Nocturnal tumescence (NT ) has long been used as a diagnostic screening tool for a range of issues. Research supports that a lack, or lackluster, of NT is strongly associated with organogenic erectile dysfunction (ED) and weakly associated with psychogenic ED. Nevertheless, the use of self-report, as opposed to objective measurement, of NT is thought to over-estimate the rate of organogenic ED.
A recent (2012) study using endocrinological and urological investigation suggested around 30% of ED is organogenic. The current study aims to compare this rate to the rate of self-reported lack of NT in an Australian sample of men who have sex with men (MSM) with ED.
MSM from Australia (N = 473) attempted an online survey using the International Index of Erectile Function for MSM scale (IIEF-MSM) as part of another study. The six question abbreviated version of the scale (EF-6) was used to determine ED. A further question from the full IIEF-MSM assessed the perceived frequency of NT. Only those men who had attempted all forms of sexual activity in the past four weeks were included in the analysis. The percentage of those reporting no NT, who also met the cut off score for ED, was calculated. results: Of the 237 men included, 28.3% (N = 67) were assessed as meeting criteria (score < 16) for moderate or severe ED by the EF-6. Of this group, 42% (N = 28) reported no NT.
Our result appears to indicate a higher level of organogenic ED than a recent study, which used more thorough multifaceted diagnostic techniques. This supports the literature that suggests self-reported lack of NT over-estimates organic ED. Alternatively, MSM may experience higher rates of organogenic ED. Further research is indicated.
Conducting clinical audits in the context of continuous quality improvement (CQI) programs in Aboriginal Community Controlled Health Services (ACCHS) has provided valuable information regarding what factors facilitate or create challenges to improving outcomes in sexual health service delivery.
Homosexual men are at increased risk of anal cancer. Screening and treatment of the precursor, HSIL, has been advocated by some, but screening is not recommended in widely-accepted guidelines. We aimed to describe the prevalence, incidence, and clearance rates of anal HSIL, and association with human papillomavirus (HPV) status, in a community-recruited cohort of homosexual men.
Background: STI prevalence is changing. With society aging, life expectancy increasing and changes in sexual practices, STIs in senior citizens are of interest from economic, health related and social burden perspectives. Few studies on STIs in older men greater than 60 years of age exist, hence, a need to obtain further information about this subpopulation.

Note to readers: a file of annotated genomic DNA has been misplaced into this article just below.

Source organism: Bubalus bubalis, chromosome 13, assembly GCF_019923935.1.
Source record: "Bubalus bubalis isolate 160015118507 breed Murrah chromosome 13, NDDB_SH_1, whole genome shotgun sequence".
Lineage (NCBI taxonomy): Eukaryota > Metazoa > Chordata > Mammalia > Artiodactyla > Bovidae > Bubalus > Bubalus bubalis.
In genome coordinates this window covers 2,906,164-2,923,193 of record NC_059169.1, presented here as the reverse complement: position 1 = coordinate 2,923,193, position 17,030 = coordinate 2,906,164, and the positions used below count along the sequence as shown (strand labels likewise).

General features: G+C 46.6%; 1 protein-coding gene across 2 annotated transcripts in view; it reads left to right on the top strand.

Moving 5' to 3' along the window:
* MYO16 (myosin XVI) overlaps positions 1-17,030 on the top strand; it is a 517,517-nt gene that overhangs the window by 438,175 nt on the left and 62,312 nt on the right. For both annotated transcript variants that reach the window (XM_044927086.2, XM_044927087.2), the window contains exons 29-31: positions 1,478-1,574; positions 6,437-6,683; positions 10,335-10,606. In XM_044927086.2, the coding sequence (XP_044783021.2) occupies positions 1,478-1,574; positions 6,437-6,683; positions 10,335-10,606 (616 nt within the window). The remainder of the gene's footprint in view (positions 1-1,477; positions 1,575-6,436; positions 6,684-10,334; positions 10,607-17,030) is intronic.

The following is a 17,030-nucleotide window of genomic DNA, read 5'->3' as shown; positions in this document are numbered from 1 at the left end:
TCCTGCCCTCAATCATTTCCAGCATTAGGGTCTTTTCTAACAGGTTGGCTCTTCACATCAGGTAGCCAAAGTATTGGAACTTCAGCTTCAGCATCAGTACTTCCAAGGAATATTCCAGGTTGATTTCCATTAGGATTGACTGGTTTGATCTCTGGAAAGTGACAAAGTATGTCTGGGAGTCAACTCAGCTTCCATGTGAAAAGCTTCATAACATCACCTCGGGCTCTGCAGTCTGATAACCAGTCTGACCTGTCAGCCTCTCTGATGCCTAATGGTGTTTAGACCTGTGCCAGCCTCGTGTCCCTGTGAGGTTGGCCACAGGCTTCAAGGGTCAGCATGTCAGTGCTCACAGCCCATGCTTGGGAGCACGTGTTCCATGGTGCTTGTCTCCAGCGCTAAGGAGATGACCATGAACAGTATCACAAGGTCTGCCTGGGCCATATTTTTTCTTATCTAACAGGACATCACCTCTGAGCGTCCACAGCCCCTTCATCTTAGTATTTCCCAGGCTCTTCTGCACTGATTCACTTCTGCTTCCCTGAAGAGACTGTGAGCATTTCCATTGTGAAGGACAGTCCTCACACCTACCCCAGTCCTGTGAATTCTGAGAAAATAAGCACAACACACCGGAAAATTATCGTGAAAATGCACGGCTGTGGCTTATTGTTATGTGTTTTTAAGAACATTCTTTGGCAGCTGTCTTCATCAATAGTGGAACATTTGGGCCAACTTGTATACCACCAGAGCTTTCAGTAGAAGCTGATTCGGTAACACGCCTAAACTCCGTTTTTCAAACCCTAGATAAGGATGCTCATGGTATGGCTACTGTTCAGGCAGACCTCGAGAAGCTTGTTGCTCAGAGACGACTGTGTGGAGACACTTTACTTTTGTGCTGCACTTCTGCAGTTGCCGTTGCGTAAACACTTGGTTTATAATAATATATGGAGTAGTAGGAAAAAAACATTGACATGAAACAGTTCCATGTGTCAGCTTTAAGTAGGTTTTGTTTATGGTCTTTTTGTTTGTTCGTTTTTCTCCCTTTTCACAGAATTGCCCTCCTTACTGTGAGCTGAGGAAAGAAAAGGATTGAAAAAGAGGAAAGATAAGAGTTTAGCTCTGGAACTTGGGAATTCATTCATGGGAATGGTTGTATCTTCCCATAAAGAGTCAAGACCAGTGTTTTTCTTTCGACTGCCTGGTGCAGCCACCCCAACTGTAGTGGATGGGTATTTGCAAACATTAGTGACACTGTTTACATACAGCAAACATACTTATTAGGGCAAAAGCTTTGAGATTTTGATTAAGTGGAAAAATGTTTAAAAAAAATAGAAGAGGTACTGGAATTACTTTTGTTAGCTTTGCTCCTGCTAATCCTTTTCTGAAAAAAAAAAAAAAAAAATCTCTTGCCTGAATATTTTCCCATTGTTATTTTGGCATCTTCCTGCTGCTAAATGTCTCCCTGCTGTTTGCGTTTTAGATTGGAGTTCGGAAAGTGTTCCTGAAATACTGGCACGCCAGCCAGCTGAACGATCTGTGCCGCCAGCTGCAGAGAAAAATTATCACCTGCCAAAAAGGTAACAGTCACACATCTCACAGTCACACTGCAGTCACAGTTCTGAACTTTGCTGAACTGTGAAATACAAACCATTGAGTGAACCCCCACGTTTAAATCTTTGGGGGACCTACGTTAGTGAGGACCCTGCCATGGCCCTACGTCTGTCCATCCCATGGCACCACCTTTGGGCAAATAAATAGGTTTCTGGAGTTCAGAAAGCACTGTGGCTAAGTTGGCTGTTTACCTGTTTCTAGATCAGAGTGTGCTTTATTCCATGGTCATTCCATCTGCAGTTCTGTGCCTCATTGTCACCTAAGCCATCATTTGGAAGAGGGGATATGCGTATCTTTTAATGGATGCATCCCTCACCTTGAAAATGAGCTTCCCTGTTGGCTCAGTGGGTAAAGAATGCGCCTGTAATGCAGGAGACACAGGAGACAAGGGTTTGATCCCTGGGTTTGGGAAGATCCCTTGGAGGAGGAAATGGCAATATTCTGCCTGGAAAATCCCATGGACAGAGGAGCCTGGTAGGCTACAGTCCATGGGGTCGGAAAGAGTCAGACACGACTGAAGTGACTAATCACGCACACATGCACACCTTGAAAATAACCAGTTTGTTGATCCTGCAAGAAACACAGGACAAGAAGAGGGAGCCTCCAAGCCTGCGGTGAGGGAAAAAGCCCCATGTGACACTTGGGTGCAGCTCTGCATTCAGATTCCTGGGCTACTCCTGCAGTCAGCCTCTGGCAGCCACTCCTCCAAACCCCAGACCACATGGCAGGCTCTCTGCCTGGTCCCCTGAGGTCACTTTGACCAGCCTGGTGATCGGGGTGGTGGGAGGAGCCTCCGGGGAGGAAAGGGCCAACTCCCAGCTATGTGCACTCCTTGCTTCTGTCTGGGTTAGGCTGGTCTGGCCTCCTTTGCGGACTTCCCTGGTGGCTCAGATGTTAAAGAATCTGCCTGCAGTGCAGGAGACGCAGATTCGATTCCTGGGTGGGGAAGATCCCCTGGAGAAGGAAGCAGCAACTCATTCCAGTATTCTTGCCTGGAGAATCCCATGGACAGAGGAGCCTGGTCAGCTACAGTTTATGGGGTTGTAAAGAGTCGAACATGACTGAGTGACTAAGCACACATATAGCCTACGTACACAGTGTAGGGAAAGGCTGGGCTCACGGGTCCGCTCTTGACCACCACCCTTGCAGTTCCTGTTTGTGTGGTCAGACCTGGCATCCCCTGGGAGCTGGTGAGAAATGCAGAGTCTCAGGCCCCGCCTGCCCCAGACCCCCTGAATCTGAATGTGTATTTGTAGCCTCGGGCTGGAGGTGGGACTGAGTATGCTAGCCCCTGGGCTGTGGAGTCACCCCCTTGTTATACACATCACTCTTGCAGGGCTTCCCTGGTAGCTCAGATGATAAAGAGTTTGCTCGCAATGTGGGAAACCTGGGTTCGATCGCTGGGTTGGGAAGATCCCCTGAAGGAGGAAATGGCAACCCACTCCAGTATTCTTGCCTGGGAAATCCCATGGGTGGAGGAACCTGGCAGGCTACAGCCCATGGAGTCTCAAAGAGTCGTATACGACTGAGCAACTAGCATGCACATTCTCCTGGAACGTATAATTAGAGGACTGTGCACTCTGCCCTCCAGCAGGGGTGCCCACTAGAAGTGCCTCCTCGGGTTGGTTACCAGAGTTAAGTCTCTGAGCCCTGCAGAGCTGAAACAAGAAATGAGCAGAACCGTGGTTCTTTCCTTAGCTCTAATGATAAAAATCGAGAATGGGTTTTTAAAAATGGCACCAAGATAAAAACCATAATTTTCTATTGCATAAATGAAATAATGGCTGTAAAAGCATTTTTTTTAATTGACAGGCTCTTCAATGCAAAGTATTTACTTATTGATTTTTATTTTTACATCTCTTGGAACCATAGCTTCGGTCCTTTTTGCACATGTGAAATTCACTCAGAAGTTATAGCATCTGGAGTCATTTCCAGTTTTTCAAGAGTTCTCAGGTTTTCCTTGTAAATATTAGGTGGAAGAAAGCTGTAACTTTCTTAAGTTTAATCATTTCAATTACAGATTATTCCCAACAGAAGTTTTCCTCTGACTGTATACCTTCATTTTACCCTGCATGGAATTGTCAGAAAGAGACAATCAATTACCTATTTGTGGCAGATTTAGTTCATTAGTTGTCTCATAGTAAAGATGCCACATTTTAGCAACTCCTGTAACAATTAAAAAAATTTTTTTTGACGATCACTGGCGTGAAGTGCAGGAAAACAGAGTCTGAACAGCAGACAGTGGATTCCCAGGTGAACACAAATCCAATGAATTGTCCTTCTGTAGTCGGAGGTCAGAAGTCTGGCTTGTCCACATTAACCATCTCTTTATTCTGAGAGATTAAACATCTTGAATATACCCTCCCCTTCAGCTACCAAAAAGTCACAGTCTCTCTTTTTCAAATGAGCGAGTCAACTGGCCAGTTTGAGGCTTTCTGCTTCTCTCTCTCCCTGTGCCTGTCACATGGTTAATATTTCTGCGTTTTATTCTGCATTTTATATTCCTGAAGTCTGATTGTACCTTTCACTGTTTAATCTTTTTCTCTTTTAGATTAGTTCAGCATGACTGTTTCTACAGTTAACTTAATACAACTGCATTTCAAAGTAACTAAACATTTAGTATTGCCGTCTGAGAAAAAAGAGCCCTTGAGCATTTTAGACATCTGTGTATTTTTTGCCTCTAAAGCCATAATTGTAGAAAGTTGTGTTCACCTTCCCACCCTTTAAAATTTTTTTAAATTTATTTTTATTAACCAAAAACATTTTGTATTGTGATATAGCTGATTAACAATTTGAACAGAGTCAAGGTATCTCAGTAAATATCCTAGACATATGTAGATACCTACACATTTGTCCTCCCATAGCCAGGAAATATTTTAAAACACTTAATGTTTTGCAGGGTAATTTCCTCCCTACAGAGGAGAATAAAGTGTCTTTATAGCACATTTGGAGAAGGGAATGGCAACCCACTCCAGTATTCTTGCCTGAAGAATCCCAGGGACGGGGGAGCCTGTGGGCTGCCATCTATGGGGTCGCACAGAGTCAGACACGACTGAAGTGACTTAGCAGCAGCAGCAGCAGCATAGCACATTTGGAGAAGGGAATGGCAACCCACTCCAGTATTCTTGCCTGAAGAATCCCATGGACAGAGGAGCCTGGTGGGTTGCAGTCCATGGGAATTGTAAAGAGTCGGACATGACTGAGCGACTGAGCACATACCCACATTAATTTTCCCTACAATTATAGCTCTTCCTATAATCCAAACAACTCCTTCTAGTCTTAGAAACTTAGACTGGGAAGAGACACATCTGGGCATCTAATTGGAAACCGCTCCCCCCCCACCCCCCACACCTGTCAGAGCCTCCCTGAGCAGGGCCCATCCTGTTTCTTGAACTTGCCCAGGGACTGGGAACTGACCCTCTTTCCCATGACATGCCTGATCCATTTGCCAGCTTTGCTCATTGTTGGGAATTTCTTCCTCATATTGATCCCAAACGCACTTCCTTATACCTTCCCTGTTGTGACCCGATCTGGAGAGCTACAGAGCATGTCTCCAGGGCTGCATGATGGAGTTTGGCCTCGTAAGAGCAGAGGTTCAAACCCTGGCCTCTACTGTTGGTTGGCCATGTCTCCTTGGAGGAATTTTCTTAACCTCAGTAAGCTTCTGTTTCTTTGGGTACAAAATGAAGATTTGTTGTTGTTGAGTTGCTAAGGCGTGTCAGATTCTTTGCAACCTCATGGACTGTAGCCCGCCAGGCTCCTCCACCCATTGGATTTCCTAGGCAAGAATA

Since 2009, the Victorian syphilis enhanced surveillance system has been collecting HIV status and syphilis re-infection status for infectious syphilis cases. Baseline data from 2009 showed that 31% of the infectious syphilis cases were HIV positive and 18% reported were re-infections. This suggested that syphilis transmission among a pool of HIV positive MSM was making a considerable contribution to the syphilis epidemic in Victoria. We analysed the data from 2009 to 2012 to determine whether this pattern of transmission is continuing. Notification data for infectious syphilis between 2009 and 2012 were reviewed by HIV infection status, syphilis re-infection status and risk factor exposures.
HIV positive gay men have high rates of cigarette smoking. The risks of smoking in addition to the elevated risk of cardiovascular disease and some malignancies in people with HIV means smoking cessation interventions should be prioritised.
We investigated the association between chlamydia detection and stage in the menstrual cycle to investigate whether chlamydia detection was higher at different stages of the cycle. Electronic medical records for women attending Melbourne Sexual Health Centre March 2011 - 31st December 2012, who were tested for chlamydia by nucleic acid amplification of high vaginal, cervical, or urinary samples, and who recorded a date of last normal menstrual period (LNMP) between 0-28 days were included in the analysis. Logistic regression was used to calculate OR (95%CI) for the association of chlamydia with menstrual cycle adjusted by demographics and behavioural variables.